How Metres embodies a place of needful prayer in his poem. The isness of a narrator aware of his or her vulnerabilities and shortcomings. The shame of the ache / of what I can’t tell. How this reminds me of the many poems I see when I work with men and women in recovery from trauma, PTSD and addictions. How their poems can help them to tell the shame of the ache. How this poem seems to embody a Solstice moment (light leaving early) in the cry out of the narrator. The heart-wrenching need to open. To say what can’t be said.

For me this tightly constructed poem makes me ask myself if I am a ghost even to myself? What it is I need to tell myself to become fully flesh and blood again. The rhymes and cadences sing their way into my blood like a strong prayer can and I find I can answer. I can say it is my poems that can bring me back to the many selves of myself and rejoin them. My need to answer Metres’s poem with my own words is proof of that to me.

I wanted to close with another prayer poem of Metres’s. A prayer that is less personal than Solstice Prayer but again addresses, but with a wider focus (a baby and bomblets), the great yes and no of being human. These opposites: That we await a blessed hope, & that we will be struck/ With great fear….the soiled swaddle of god…the sweet scalp/ Of God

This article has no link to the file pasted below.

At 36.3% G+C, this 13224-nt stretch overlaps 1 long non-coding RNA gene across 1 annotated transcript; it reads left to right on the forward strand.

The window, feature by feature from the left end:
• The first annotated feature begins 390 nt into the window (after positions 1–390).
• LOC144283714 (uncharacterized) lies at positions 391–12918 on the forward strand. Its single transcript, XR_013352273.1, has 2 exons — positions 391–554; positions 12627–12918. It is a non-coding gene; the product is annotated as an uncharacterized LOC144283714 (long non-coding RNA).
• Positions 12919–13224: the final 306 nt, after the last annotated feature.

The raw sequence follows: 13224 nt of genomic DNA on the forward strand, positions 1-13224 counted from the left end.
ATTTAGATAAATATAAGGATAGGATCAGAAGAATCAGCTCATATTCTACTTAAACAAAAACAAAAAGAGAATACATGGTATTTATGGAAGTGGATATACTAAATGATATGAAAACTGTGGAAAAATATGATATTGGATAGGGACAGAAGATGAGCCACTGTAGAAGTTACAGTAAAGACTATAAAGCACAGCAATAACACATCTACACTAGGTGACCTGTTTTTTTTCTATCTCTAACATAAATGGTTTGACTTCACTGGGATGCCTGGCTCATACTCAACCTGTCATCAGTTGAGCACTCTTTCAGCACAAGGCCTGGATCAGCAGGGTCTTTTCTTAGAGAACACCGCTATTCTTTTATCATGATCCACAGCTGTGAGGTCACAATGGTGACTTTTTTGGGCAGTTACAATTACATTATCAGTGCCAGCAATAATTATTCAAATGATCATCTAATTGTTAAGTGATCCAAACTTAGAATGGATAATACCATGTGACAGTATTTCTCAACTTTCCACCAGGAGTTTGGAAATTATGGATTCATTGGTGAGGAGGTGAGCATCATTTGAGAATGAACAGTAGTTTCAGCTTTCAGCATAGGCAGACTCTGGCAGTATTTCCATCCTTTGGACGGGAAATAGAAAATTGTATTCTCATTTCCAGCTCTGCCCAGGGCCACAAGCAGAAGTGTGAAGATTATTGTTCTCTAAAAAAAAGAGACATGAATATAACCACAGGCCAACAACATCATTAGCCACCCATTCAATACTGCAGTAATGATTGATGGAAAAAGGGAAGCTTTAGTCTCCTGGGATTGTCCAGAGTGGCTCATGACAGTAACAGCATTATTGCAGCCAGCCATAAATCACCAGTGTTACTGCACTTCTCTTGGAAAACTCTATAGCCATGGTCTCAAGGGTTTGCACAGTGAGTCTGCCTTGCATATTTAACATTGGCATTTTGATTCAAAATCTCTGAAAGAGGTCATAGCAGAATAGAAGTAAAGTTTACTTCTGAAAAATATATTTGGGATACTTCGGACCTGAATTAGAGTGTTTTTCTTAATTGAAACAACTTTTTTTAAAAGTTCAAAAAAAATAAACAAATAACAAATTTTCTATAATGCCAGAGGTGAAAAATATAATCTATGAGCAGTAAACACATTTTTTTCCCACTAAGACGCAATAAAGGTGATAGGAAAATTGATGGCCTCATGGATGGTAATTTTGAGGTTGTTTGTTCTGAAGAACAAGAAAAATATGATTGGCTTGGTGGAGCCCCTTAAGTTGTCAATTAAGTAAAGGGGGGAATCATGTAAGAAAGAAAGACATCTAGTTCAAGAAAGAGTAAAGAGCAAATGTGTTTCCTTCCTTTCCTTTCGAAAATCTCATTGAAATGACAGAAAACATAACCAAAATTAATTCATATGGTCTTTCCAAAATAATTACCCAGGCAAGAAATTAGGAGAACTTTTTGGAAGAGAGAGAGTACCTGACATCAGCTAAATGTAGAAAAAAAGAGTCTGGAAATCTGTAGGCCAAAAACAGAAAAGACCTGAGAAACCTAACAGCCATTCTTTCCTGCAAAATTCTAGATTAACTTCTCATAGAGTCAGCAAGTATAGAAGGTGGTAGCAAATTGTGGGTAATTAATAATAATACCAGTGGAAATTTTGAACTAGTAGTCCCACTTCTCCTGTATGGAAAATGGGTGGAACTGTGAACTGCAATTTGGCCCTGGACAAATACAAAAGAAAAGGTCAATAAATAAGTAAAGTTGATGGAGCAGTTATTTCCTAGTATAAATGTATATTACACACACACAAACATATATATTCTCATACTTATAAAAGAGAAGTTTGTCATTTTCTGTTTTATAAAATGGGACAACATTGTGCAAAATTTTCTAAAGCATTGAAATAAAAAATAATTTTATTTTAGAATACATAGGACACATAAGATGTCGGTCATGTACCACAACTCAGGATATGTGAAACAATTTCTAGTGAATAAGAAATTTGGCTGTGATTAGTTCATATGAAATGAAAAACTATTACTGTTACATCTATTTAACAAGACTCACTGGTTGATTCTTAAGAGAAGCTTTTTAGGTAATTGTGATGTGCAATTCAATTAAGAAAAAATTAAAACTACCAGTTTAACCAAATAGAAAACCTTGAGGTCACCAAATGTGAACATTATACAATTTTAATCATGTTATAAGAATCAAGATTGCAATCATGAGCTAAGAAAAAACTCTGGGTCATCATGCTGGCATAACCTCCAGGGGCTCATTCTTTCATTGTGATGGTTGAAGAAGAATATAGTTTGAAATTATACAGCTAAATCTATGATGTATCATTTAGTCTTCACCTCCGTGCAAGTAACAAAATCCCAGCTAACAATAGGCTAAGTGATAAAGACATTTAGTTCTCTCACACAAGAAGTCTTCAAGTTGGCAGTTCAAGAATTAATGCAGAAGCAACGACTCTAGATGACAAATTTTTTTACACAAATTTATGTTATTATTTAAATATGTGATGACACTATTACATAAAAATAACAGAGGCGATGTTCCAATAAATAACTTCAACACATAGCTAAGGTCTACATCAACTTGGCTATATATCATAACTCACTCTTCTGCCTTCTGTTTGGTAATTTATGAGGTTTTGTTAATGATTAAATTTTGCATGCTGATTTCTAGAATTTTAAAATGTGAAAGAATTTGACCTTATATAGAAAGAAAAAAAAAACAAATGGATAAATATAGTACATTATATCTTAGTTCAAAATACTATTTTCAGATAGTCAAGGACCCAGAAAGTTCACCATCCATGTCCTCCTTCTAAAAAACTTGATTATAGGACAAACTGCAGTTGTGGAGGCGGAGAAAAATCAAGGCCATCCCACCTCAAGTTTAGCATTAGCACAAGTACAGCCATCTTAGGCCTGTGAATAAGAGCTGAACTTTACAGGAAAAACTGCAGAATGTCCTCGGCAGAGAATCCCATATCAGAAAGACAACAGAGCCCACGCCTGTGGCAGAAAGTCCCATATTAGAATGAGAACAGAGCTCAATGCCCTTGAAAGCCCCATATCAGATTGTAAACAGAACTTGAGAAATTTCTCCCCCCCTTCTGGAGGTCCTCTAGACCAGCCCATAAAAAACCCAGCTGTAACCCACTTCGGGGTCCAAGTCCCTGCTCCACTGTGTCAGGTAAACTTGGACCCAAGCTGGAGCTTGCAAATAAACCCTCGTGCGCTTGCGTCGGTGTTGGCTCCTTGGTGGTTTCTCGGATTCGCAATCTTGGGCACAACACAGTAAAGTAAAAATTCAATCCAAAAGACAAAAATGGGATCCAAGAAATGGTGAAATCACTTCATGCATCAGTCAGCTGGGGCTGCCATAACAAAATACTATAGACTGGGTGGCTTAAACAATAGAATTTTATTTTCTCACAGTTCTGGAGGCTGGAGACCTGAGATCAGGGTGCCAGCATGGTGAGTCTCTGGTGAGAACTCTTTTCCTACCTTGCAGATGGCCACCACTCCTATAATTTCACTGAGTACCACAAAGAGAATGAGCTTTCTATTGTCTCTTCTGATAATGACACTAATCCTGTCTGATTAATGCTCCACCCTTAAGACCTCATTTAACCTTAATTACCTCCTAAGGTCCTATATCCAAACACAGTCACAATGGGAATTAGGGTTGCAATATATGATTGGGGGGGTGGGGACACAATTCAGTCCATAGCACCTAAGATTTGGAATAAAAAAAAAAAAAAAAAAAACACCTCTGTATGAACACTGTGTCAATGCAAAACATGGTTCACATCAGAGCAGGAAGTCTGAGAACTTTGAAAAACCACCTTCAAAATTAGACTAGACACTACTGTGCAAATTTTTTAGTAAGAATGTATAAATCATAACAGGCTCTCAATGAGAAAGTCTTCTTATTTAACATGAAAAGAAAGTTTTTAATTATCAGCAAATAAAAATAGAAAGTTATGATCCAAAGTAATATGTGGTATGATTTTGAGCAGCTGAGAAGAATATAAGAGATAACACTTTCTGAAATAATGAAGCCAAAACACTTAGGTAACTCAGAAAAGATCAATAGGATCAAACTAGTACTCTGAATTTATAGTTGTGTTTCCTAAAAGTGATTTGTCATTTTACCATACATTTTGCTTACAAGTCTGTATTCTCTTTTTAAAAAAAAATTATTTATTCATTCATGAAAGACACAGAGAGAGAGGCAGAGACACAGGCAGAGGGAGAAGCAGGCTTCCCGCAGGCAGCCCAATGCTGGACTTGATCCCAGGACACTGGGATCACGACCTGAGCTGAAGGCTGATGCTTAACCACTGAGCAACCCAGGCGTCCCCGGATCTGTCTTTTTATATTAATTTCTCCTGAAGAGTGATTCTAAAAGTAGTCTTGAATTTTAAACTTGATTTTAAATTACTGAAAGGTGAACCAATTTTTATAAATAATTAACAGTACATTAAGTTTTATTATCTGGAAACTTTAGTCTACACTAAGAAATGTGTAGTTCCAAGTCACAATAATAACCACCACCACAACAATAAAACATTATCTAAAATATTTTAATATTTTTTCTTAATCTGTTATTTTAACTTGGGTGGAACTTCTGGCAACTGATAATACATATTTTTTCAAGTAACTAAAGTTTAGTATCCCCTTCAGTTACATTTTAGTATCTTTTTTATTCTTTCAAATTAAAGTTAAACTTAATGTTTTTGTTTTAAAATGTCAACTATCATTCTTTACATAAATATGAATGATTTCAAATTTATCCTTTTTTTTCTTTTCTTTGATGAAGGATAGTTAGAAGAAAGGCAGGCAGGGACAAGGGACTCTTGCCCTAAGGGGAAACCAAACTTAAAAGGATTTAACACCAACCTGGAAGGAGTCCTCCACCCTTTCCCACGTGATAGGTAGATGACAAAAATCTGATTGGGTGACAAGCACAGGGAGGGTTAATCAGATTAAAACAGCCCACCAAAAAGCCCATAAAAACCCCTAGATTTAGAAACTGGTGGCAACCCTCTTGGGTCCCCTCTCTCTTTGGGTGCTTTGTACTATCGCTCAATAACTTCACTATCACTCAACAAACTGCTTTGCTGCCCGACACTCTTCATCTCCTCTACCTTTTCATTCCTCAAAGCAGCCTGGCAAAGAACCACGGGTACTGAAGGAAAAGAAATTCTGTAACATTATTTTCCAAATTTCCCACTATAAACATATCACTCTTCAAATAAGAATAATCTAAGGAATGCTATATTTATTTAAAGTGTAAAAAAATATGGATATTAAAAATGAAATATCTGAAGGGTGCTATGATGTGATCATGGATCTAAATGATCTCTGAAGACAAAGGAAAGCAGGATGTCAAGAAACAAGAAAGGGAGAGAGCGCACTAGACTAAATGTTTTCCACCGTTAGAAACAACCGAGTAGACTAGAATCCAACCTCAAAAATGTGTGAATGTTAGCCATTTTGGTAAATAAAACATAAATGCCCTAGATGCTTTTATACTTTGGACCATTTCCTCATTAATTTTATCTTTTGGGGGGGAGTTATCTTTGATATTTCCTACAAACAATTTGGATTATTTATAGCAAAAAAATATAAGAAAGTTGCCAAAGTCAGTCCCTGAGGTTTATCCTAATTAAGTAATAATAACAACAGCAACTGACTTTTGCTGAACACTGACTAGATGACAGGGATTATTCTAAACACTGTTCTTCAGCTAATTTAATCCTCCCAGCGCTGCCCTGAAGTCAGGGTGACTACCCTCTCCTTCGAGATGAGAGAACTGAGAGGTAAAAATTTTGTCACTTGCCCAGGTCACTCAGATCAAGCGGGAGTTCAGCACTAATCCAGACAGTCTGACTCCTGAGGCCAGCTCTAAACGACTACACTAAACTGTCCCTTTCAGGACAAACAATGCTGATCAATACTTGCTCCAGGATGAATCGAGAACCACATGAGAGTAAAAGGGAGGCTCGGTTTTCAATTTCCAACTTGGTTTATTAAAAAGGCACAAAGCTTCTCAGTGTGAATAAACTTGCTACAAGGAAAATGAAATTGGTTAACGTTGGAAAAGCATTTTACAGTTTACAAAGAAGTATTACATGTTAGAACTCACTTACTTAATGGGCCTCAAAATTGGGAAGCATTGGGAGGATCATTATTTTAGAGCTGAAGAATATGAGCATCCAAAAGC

That we await a blessed hope, & that we will be struck
With great fear, like a baby taken into the night, that every boot,

Every improvised explosive, Talon & Hornet, Molotov
& rubber-coated bullet, every unexploded cluster bomblet,

Every Kevlar & suicide vest & unpiloted drone raining fire
On wedding parties will be burned as fuel in the dark season.

That we will learn the awful hunger of God, the nerve-fraying
Cry of God, the curdy vomit of God, the soiled swaddle of God,

The constant wakefulness of God, alongside the sweet scalp
Of God, the contented murmur of God, the limb-twitched dream-

Reaching of God. We’re dizzy in every departure, limb-lost.
We cannot sleep in the wake of God, & God will not sleep

The infant dream for long. We lift the blinds, look out into ink
For light. My God, my God, open the spine binding our sight.

Philip Metres from Homing In from The Sound of Listening, ibid